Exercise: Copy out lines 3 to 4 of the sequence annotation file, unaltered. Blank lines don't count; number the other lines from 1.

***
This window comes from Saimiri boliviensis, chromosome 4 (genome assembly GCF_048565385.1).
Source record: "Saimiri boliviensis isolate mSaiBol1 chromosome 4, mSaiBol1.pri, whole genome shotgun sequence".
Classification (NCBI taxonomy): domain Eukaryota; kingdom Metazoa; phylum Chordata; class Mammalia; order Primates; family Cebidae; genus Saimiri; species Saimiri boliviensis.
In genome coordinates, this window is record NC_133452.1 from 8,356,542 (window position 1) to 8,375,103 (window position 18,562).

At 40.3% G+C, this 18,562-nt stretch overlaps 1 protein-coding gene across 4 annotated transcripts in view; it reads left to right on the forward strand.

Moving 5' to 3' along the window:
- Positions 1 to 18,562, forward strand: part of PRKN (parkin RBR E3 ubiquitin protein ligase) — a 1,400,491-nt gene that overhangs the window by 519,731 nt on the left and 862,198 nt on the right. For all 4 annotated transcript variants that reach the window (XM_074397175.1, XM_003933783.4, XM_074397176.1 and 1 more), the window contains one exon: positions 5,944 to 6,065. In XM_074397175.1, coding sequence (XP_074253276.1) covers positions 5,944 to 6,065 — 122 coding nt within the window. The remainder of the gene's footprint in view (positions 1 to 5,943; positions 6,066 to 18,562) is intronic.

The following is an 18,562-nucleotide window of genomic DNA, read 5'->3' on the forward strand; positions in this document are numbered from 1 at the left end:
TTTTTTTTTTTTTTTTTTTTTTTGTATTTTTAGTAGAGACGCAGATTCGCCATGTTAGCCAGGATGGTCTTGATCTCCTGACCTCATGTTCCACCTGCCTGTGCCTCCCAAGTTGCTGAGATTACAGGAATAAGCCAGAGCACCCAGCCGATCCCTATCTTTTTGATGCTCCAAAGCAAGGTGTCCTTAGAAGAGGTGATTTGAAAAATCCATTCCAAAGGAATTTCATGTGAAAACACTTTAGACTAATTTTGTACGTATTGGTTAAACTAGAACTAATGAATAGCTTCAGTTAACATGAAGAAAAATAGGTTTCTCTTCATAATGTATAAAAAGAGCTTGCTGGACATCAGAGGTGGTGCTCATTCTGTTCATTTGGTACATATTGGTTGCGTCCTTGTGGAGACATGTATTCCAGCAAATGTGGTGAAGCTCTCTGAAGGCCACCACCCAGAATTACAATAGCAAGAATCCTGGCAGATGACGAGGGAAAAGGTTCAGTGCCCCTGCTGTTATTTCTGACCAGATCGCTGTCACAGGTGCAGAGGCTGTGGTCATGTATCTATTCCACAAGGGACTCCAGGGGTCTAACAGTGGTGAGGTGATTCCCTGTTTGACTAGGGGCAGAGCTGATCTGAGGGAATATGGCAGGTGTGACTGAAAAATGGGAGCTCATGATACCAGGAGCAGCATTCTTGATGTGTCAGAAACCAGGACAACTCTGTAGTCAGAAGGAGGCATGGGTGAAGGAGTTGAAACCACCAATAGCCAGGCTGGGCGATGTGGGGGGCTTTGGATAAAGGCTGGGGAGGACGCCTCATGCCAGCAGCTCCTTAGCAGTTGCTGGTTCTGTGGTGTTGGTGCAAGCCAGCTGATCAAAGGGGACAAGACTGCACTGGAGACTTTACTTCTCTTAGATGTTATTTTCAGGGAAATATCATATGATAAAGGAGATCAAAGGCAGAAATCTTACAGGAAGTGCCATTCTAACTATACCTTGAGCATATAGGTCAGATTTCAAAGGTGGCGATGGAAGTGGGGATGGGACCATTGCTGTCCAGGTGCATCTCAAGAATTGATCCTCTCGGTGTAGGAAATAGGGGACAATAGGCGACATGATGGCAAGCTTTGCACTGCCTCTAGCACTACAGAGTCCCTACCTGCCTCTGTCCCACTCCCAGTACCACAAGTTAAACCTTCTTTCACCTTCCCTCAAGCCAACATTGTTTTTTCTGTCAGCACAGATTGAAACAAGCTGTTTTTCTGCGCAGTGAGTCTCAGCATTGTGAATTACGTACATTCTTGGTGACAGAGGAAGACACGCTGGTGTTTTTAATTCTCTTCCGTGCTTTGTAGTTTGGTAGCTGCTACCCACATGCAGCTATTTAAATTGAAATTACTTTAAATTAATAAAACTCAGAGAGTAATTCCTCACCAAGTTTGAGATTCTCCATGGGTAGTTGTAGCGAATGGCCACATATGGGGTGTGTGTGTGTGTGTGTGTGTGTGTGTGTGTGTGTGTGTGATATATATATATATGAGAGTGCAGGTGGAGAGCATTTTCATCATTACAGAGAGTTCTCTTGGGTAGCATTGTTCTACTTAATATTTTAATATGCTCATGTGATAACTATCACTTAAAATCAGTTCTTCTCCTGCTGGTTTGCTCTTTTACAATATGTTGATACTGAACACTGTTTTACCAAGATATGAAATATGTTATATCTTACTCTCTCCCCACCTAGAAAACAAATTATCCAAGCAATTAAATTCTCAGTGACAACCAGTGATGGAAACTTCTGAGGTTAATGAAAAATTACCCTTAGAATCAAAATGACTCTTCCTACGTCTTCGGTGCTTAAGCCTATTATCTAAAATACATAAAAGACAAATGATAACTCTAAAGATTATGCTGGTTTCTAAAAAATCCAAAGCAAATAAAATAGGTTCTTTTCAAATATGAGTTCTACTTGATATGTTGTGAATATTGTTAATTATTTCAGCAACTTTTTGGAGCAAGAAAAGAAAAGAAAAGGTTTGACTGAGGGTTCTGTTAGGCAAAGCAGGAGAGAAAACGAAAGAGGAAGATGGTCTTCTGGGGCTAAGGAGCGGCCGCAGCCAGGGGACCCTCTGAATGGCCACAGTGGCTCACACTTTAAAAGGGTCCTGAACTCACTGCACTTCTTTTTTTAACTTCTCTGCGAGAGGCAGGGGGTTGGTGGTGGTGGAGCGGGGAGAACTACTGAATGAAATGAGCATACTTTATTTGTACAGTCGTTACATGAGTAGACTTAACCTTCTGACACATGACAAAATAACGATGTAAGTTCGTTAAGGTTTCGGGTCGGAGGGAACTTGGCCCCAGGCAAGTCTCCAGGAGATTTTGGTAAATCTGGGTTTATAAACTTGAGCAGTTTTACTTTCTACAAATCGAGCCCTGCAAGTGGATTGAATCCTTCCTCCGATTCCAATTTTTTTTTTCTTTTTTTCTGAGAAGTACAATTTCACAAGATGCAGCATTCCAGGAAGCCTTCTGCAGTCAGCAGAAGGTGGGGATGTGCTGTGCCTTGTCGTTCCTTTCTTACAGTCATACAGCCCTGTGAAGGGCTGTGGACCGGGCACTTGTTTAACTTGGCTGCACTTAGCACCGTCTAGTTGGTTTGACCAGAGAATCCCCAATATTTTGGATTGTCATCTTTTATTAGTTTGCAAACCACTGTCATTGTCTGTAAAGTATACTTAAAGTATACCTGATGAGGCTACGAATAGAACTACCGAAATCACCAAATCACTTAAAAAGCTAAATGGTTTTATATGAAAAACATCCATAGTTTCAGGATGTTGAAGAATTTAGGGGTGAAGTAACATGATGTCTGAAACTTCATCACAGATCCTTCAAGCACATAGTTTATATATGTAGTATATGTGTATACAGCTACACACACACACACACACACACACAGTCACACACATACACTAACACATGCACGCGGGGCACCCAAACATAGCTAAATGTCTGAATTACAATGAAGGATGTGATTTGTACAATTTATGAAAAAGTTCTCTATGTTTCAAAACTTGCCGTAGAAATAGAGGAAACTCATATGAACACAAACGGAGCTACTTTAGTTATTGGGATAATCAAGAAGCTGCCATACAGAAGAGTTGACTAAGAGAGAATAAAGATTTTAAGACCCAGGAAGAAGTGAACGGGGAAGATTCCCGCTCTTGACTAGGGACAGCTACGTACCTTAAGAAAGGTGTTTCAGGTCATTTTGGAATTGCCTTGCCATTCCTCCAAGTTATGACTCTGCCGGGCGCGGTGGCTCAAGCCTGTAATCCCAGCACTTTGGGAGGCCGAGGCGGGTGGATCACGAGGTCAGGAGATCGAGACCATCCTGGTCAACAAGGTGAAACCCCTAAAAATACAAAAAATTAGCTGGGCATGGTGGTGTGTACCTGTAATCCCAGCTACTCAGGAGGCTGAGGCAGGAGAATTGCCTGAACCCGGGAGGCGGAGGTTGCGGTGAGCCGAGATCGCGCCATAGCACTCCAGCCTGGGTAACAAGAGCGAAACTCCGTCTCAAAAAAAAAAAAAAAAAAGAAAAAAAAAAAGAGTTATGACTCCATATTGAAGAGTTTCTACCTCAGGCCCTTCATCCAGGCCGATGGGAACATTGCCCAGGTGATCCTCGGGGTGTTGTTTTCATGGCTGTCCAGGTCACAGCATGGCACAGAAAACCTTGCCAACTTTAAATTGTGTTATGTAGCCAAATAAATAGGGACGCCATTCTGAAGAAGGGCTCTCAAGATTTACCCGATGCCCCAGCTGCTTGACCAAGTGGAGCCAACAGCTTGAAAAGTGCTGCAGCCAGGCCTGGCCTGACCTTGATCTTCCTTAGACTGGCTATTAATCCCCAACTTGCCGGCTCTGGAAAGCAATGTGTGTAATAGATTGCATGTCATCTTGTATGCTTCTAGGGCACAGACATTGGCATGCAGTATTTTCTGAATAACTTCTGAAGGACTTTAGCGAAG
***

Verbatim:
Classification (NCBI taxonomy): domain Eukaryota; kingdom Metazoa; phylum Chordata; class Mammalia; order Primates; family Cebidae; genus Saimiri; species Saimiri boliviensis.
In genome coordinates, this window is record NC_133452.1 from 8,356,542 (window position 1) to 8,375,103 (window position 18,562).